- 24th of Jan. 2011 -
So once again it has been too long since I sat down to write for this here blog. There are many reasons, but since they all sound like a lame excuses, I will not name them here. Instead, lets talk art and visual satisfaction.
Nice Things Ive Seen
This year, I used winter break to visit family and friends in Israel. My birthplace, Kibbutz Hatzor and favorite city of Tel Aviv tend to turn very beautiful in the Mediterranean winter. The light changes and makes colors sharper and clearer, especially after it rains. Tel Aviv also has a beautiful balance between old and new. It has a tendency for nostalgically preserving past elements while constructing the new. The ports of Jaffa and Tel Aviv have been renovated over the last few years and are a perfect example of this old-new balance.
Tel Aviv Port.
Heck, just a walk down the busy Dizingoff street on a sunny and pleasant winter day tends to supply one with sights of beautiful Bauhause houses and new construction using the old as base. The fact that it is all done in carefree (or perhaps careless) and uniquely israeli work methods (see below photo) just adds to the fun…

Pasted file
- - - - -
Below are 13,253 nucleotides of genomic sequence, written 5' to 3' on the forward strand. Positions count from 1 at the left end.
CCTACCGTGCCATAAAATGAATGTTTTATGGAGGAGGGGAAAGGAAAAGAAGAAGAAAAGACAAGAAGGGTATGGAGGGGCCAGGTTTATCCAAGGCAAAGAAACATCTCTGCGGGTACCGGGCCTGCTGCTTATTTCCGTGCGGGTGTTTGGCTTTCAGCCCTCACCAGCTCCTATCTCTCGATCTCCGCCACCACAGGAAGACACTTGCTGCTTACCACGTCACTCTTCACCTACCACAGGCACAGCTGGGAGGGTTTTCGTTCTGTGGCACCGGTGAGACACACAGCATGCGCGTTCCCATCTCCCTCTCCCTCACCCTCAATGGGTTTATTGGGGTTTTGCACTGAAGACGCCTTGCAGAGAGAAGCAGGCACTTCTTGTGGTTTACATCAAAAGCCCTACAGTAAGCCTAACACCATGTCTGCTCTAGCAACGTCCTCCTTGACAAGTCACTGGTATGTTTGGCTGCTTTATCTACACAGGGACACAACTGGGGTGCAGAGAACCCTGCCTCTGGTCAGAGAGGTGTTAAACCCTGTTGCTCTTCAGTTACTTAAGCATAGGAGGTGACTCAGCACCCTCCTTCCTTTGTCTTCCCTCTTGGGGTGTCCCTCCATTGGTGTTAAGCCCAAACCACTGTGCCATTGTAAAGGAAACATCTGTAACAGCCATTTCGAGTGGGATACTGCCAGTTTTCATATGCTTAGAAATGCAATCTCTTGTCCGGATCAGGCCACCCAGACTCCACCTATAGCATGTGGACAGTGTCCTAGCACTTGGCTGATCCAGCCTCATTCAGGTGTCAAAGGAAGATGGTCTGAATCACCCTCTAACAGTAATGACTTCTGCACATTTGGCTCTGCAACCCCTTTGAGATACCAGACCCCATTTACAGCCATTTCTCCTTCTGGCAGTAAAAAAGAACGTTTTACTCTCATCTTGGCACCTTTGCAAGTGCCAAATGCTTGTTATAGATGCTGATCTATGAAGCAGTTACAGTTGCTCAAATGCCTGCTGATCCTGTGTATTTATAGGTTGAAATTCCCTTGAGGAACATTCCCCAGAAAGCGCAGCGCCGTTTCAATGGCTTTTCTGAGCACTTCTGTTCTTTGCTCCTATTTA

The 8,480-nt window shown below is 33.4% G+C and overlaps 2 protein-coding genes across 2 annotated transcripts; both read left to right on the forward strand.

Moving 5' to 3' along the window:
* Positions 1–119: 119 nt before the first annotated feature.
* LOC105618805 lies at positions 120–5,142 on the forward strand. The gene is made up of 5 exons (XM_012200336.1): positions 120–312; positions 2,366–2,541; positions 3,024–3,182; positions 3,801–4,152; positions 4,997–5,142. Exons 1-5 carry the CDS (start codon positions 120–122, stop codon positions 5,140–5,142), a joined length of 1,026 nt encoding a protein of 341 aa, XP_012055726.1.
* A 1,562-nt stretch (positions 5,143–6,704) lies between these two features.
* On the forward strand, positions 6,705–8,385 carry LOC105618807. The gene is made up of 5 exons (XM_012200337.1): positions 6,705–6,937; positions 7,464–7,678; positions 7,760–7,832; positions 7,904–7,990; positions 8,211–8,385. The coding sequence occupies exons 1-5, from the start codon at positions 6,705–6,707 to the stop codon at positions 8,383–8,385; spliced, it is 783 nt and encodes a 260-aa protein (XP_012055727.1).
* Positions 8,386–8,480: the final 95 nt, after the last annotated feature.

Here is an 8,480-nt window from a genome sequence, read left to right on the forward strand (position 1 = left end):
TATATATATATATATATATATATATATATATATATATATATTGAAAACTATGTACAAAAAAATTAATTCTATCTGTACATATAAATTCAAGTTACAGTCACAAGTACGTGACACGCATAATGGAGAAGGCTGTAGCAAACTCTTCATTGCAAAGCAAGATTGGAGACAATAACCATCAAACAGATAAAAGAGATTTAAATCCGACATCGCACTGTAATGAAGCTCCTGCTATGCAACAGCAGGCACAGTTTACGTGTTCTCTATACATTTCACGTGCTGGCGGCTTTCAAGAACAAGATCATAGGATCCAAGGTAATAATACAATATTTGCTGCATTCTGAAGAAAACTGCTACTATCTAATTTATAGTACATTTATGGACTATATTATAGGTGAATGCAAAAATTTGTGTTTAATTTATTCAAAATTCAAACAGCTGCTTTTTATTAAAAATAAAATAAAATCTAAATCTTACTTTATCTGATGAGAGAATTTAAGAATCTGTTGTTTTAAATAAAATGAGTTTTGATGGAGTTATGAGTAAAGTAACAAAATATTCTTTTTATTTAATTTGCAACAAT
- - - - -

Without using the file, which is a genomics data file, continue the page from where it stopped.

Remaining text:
They have their ways…
The new is inside the old.
When I left Tel Aviv for NYC, the city was a young, happening, ever busy, never sleeping, cultural breeding ground with a certain dirty charm to it. Three and a half years later, it managed to retain all of the above, adding an awakened appreciation for the beauty of the city, which had been covered with dirt, smog and frankly, just too much 1960s concrete construction and is now starting to show itself. Apart from the city being cleaner, there are scores of young designers and creators who are celebrating the uniqueness of it all, mainly by following the original Bauhause intention of simple, stripped lines.
The Tel Aviv skyline is unique and contains many shapes and sizes against a predominantly blue sky. Having a ball with this is Eran Manor, the man behind Urban Outlines, who manages to bring the eternal beauty of the city to the front through a few simple lines and a limited palette of colors. His choice of taking the people out of the frame and concentrating only on the buildings and their immediate surroundings is necessary to maintaining the beauty.
Eran Manor, Urban Outlines: Ehad HaAm Street.
Eran Manor, Urban Outlines: Bograshov Street.
Eran Manor, Urban Outlines: Levanda Street.
I know that Israel is a problematic subject to bring up. There are many elements related to my birth state that are at the center of many current heated discussions, but they dont belong here. In this particular venue, I wish to only relate to the beauty that can be found wherever you go, be it a slum in Rio de Janeiro, down a shiny avenue in New York or in an ally of a thousand year-old Mediterranean port town. When I go to visit Israel, I try to strip it from all of its problematic elements and look at it as a place of constant change and creation. This does not mean I forget all of its problems (there are simply too many of them for me to do that), it just means I put them to the side for a few days and try to absorb it as it is.
So what do you think? The world wants to know!